Microsoft still won’t officially use Windows and the number eight in the same sentence, but several Microsoft enthusiast sites have posted what appear to be some early details on the next version of Microsoft’s flagship operating system.
On his Microsoft Journal Web site, Francisco Martin Garcia posted several slides stamped “Microsoft Confidential” that discuss key features of the still hush-hush operating system, including a focus on facial recognition as a means of authentication as well as improving boot-up times. The goal, according to the information, is that slates and laptops would be able to resume from sleep in less than a second.
The slides also suggest that the new operating system will support features such as 3D displays, wireless connection to televisions, as well as for things like USB 3.0 and Bluetooth 3.0. CNET has not yet been able to independently confirm the authenticity of the slides, but key points, such as the use of internal Microsoft jargon, lend weight to their legitimacy.
Among the other features said to be under consideration for Windows 8 is an ambient light feature that would allow the display to automatically adjust to changes in lighting. Microsoft is also said to be considering a new mechanism for resetting a PC to its default state, while keeping a user’s files, settings, and applications.
Another enthusiast site, Microsoft Kitchen, has a bunch more slides, including a discussion of Apple; plans to focus on slates, laptops, and all-in-ones; as well as a focus on improved energy efficiency. Many of those slides are also dated April 20, 2010.
A Microsoft representative was not immediately available for comment.
The software maker has not talked about its plans beyond Windows 7. Microsoft has said that it is working on a minor “service pack” update to Windows 7 and will start testing it next month. That update, however, consists largely of bug fixes and doesn’t add significant features. Much of the company’s plans for this year center around touting the popularity of Windows 7 and pitching updates being made to the free, downloadable Windows Live Essentials programs, including Photo Gallery and Movie Maker. The company issued a public beta version of the updated Essentials tools last week, also noting that Microsoft has now sold 150 million Windows 7 licenses.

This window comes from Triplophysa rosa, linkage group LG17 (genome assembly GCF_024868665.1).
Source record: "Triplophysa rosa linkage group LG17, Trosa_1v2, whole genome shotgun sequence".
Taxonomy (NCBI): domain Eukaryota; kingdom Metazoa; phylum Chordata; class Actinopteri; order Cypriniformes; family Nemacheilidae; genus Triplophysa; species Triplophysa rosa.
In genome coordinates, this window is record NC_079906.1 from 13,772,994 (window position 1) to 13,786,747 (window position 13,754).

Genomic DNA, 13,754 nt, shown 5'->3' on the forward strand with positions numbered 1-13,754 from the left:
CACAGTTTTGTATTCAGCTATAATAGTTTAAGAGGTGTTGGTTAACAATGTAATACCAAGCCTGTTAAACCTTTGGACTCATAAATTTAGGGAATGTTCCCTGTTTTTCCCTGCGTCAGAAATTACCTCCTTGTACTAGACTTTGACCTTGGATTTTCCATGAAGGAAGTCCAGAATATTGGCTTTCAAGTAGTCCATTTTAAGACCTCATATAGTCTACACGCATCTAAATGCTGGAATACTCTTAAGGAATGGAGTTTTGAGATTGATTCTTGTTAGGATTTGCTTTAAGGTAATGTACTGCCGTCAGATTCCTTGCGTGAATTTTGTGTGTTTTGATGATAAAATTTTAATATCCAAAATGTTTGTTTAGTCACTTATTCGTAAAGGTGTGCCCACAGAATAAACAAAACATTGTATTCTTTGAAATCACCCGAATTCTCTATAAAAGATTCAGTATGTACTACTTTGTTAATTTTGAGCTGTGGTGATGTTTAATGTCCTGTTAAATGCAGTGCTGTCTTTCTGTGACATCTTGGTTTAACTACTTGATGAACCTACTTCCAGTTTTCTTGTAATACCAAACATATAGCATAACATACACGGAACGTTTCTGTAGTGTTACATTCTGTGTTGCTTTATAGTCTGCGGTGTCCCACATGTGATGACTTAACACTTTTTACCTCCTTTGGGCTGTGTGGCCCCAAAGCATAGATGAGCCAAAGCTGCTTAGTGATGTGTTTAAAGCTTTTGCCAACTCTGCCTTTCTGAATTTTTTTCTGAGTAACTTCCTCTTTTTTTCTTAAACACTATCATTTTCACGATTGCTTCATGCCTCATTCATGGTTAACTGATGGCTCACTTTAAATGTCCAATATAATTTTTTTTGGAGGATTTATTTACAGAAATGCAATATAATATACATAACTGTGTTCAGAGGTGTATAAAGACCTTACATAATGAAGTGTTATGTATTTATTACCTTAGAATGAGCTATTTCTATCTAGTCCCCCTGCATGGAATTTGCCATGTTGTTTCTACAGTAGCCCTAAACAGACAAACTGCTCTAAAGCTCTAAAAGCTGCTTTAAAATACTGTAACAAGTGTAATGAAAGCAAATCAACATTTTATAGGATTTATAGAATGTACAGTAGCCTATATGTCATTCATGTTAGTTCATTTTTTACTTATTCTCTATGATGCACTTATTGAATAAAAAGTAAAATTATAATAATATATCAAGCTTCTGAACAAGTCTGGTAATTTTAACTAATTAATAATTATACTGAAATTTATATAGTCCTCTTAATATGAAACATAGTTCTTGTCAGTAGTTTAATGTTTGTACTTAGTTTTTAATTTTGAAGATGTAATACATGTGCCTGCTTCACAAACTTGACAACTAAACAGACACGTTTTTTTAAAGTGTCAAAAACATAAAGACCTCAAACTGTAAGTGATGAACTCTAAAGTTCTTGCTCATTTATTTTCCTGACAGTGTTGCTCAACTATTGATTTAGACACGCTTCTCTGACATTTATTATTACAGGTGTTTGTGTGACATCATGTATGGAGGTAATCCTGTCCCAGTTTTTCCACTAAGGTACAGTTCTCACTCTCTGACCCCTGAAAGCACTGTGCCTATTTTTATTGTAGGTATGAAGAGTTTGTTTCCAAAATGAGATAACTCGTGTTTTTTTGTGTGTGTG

Although the desktop team hasn’t commented on when to expect Windows 8, the Windows Server team showed slides at last year’s Professional Developers Conference saying that it expected to have a major release of that operating system around 2012. Earlier this month, Server and Tools unit president Bob Muglia confirmed to CNET that the next server operating system will be a major release and is being developed along with its desktop counterpart, although he did not give a release time frame.
Microsoft says it has sold more than 150 million licenses of Windows 7, but has yet to talk officially about Windows 8.
Beyond the features listed, the Microsoft Journal slides also suggest how far along development was, as of their writing. The slides make reference to feedback that Microsoft still wanted to gather on encrypted hard drives prior to “M1.” Microsoft typically refers to internal milestones as M1, M2, etc. So this suggests that the company is still in the planning, rather than testing phase, at least as of the writing of the document.
The slides do appear to continue along some of the messaging themes that Microsoft started with Windows 7, both in terms of how it markets Windows to consumers as well as its efforts to improve collaboration with PC makers. The slides make reference to designing Windows 8 with the goal that PC makers will have more opportunities to make their systems unique.
Microsoft has been holding a regular series of meetings, known as forums, with hardware makers to improve relations post-Windows Vista. Several computer makers said there were significant improvements in communication during both the design and testing of Windows 7.
The Microsoft Journal document also makes reference to Forum II, while the April Microsoft Kitchen documents have Forum II highlighted, suggesting that perhaps they came from that meeting with computer makers. There is also reference to a Forum I with a December date. Future events are listed as to be determined in the slides.